BOISE — Idaho drivers are celebrating “Christmas in July,” as gas prices continue to fall across the state and throughout the region, according to the Idaho AAA. “This week, an unexpected drop in fuel demand nationwide and high-producing regional refineries have nudged prices even lower,” said Idaho AAA spokesman |Matt Conde.
Today, the Idaho average price for regular is $2.92, which is fourteen cents less than a month ago and 20 cents less than a year ago. Meanwhile, the U.S. average price is $2.77, which is eleven cents less than a month ago and seven cents less than a year ago.
Idaho currently ranks eighth in the country for highest gas prices, down from seventh place a few weeks ago.
“Drivers across the Gem State have several things going in their favor right now,” said Conde. “The Rockies region currently holds the highest refinery utilization rate in the country -- at 99 percent of production capacity. Combined with robust gasoline stocks of more than 7.4 million barrels, we’re checking most of the boxes that prevent gas prices from climbing. Barring any unforeseen issues, we expect gas prices to continue to slide this week.”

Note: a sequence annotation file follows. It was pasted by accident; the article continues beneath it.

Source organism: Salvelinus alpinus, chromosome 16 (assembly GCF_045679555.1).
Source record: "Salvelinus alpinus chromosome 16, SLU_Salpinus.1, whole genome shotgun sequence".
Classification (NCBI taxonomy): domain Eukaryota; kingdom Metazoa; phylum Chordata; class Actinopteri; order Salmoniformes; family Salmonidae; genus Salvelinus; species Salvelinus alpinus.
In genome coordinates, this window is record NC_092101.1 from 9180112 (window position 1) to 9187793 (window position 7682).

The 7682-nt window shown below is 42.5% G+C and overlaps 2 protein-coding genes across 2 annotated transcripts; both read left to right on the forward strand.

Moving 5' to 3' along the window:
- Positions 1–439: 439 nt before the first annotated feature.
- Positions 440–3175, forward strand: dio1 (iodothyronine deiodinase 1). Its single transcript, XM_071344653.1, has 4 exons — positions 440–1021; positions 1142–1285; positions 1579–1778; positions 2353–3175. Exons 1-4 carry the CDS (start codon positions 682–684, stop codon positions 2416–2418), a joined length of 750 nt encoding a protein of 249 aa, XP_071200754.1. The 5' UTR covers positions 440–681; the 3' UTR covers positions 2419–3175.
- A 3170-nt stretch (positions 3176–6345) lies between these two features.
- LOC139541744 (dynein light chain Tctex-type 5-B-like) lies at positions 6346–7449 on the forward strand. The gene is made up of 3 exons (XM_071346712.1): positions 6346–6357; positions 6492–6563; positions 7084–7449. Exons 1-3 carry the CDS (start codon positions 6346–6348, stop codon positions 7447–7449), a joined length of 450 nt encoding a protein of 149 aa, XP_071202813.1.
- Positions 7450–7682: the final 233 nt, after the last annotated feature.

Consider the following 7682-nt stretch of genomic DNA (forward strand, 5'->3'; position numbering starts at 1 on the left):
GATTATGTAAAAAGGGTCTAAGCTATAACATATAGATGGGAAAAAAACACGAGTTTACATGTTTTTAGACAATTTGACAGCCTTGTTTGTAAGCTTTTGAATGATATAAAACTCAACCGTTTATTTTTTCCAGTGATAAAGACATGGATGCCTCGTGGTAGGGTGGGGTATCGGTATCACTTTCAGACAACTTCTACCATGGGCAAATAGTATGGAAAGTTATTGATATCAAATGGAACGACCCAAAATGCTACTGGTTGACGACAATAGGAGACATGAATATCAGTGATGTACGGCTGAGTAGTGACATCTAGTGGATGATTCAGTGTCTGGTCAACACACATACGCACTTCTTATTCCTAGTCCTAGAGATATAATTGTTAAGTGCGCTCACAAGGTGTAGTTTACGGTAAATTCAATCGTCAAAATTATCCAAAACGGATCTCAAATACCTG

Demand for gas nationwide took an unexpected turn last week -- dropping from 9.8 million barrels per day to 9.2 million barrels, despite the busy summer travel season. At the same time, total domestic stocks increased by 3.6 million barrels. If supplies continue to grow amid soft demand, experts said motorists in many parts of the country will be smiling at their next fill-up.
“Crude oil prices have held steady -- near $56 per barrel -- in recent days, due to the prevailing belief that the world economy is slowing as a result of ongoing trade disputes between the United States and China,” Conde said. “Further, experts believe that the crude oil market is still extremely oversupplied. Both factors have applied downward pressure on crude oil prices, which make up anywhere from 50 to 60 percent of the price of gasoline.”
Iran recently seized a British-flagged oil tanker in the Strait of Hormuz. If political tensions in the region continue, fears surrounding restricted oil supplies could drive prices higher, which would eventually affect gas prices, Conde stated.